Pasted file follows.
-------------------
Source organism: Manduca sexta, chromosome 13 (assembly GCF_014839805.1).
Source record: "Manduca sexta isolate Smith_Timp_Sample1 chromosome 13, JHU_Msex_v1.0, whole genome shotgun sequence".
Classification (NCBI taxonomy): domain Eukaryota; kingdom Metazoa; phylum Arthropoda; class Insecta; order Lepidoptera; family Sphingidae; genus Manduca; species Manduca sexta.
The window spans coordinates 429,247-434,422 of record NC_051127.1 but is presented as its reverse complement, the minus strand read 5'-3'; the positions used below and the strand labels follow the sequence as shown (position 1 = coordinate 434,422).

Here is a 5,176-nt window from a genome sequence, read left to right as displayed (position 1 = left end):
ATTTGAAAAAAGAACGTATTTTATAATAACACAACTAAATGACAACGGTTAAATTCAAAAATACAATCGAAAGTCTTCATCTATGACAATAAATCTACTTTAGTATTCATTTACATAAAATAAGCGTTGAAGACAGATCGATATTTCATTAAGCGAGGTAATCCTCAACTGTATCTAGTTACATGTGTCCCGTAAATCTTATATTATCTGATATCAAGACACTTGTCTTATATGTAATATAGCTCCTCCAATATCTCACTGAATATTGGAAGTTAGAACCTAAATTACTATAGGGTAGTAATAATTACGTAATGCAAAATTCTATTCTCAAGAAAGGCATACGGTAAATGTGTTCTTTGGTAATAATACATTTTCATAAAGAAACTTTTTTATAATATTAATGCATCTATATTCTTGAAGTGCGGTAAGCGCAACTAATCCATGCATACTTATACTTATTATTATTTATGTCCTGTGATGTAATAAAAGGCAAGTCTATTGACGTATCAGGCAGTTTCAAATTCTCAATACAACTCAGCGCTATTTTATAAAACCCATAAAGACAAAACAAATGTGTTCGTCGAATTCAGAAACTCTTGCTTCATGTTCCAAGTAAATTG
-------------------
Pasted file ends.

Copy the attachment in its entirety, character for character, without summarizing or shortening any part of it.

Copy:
Source organism: Manduca sexta, chromosome 13 (assembly GCF_014839805.1).
Source record: "Manduca sexta isolate Smith_Timp_Sample1 chromosome 13, JHU_Msex_v1.0, whole genome shotgun sequence".
Classification (NCBI taxonomy): domain Eukaryota; kingdom Metazoa; phylum Arthropoda; class Insecta; order Lepidoptera; family Sphingidae; genus Manduca; species Manduca sexta.
The window spans coordinates 429,247-434,422 of record NC_051127.1 but is presented as its reverse complement, the minus strand read 5'-3'; the positions used below and the strand labels follow the sequence as shown (position 1 = coordinate 434,422).

Here is a 5,176-nt window from a genome sequence, read left to right as displayed (position 1 = left end):
ATTTGAAAAAAGAACGTATTTTATAATAACACAACTAAATGACAACGGTTAAATTCAAAAATACAATCGAAAGTCTTCATCTATGACAATAAATCTACTTTAGTATTCATTTACATAAAATAAGCGTTGAAGACAGATCGATATTTCATTAAGCGAGGTAATCCTCAACTGTATCTAGTTACATGTGTCCCGTAAATCTTATATTATCTGATATCAAGACACTTGTCTTATATGTAATATAGCTCCTCCAATATCTCACTGAATATTGGAAGTTAGAACCTAAATTACTATAGGGTAGTAATAATTACGTAATGCAAAATTCTATTCTCAAGAAAGGCATACGGTAAATGTGTTCTTTGGTAATAATACATTTTCATAAAGAAACTTTTTTATAATATTAATGCATCTATATTCTTGAAGTGCGGTAAGCGCAACTAATCCATGCATACTTATACTTATTATTATTTATGTCCTGTGATGTAATAAAAGGCAAGTCTATTGACGTATCAGGCAGTTTCAAATTCTCAATACAACTCAGCGCTATTTTATAAAACCCATAAAGACAAAACAAATGTGTTCGTCGAATTCAGAAACTCTTGCTTCATGTTCCAAGTAAATTG